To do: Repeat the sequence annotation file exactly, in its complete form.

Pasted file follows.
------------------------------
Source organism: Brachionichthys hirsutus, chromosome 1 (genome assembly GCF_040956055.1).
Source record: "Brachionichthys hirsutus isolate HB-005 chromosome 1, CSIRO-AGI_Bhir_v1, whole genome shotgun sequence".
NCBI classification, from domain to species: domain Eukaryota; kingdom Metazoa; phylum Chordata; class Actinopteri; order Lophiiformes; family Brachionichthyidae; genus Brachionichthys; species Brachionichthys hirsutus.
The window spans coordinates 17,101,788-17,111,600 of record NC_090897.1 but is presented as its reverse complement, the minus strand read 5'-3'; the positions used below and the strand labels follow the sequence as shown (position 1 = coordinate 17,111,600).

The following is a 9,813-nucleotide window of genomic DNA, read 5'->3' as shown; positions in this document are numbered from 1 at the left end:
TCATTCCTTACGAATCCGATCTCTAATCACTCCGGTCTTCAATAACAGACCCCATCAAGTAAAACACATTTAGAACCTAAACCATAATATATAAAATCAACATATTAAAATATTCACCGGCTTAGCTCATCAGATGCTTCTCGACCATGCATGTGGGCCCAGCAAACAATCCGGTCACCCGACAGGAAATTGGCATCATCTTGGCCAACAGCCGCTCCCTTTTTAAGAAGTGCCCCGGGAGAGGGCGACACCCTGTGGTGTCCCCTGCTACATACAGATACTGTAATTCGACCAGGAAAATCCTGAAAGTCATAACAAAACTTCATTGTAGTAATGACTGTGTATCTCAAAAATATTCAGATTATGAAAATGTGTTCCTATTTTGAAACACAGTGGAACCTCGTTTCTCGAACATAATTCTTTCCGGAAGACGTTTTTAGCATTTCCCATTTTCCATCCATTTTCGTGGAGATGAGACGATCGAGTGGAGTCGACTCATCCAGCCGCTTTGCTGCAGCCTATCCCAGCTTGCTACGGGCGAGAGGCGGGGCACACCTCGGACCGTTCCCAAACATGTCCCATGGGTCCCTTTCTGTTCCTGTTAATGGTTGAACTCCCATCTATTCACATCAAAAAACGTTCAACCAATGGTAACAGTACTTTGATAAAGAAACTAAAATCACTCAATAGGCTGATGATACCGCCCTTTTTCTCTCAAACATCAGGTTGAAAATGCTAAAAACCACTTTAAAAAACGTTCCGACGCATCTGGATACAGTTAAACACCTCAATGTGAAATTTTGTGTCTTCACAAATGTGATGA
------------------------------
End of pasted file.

Source organism: Brachionichthys hirsutus, chromosome 1 (genome assembly GCF_040956055.1).
Source record: "Brachionichthys hirsutus isolate HB-005 chromosome 1, CSIRO-AGI_Bhir_v1, whole genome shotgun sequence".
NCBI classification, from domain to species: domain Eukaryota; kingdom Metazoa; phylum Chordata; class Actinopteri; order Lophiiformes; family Brachionichthyidae; genus Brachionichthys; species Brachionichthys hirsutus.
The window spans coordinates 17,101,788-17,111,600 of record NC_090897.1 but is presented as its reverse complement, the minus strand read 5'-3'; the positions used below and the strand labels follow the sequence as shown (position 1 = coordinate 17,111,600).

The following is a 9,813-nucleotide window of genomic DNA, read 5'->3' as shown; positions in this document are numbered from 1 at the left end:
TCATTCCTTACGAATCCGATCTCTAATCACTCCGGTCTTCAATAACAGACCCCATCAAGTAAAACACATTTAGAACCTAAACCATAATATATAAAATCAACATATTAAAATATTCACCGGCTTAGCTCATCAGATGCTTCTCGACCATGCATGTGGGCCCAGCAAACAATCCGGTCACCCGACAGGAAATTGGCATCATCTTGGCCAACAGCCGCTCCCTTTTTAAGAAGTGCCCCGGGAGAGGGCGACACCCTGTGGTGTCCCCTGCTACATACAGATACTGTAATTCGACCAGGAAAATCCTGAAAGTCATAACAAAACTTCATTGTAGTAATGACTGTGTATCTCAAAAATATTCAGATTATGAAAATGTGTTCCTATTTTGAAACACAGTGGAACCTCGTTTCTCGAACATAATTCTTTCCGGAAGACGTTTTTAGCATTTCCCATTTTCCATCCATTTTCGTGGAGATGAGACGATCGAGTGGAGTCGACTCATCCAGCCGCTTTGCTGCAGCCTATCCCAGCTTGCTACGGGCGAGAGGCGGGGCACACCTCGGACCGTTCCCAAACATGTCCCATGGGTCCCTTTCTGTTCCTGTTAATGGTTGAACTCCCATCTATTCACATCAAAAAACGTTCAACCAATGGTAACAGTACTTTGATAAAGAAACTAAAATCACTCAATAGGCTGATGATACCGCCCTTTTTCTCTCAAACATCAGGTTGAAAATGCTAAAAACCACTTTAAAAAACGTTCCGACGCATCTGGATACAGTTAAACACCTCAATGTGAAATTTTGTGTCTTCACAAATGTGATGA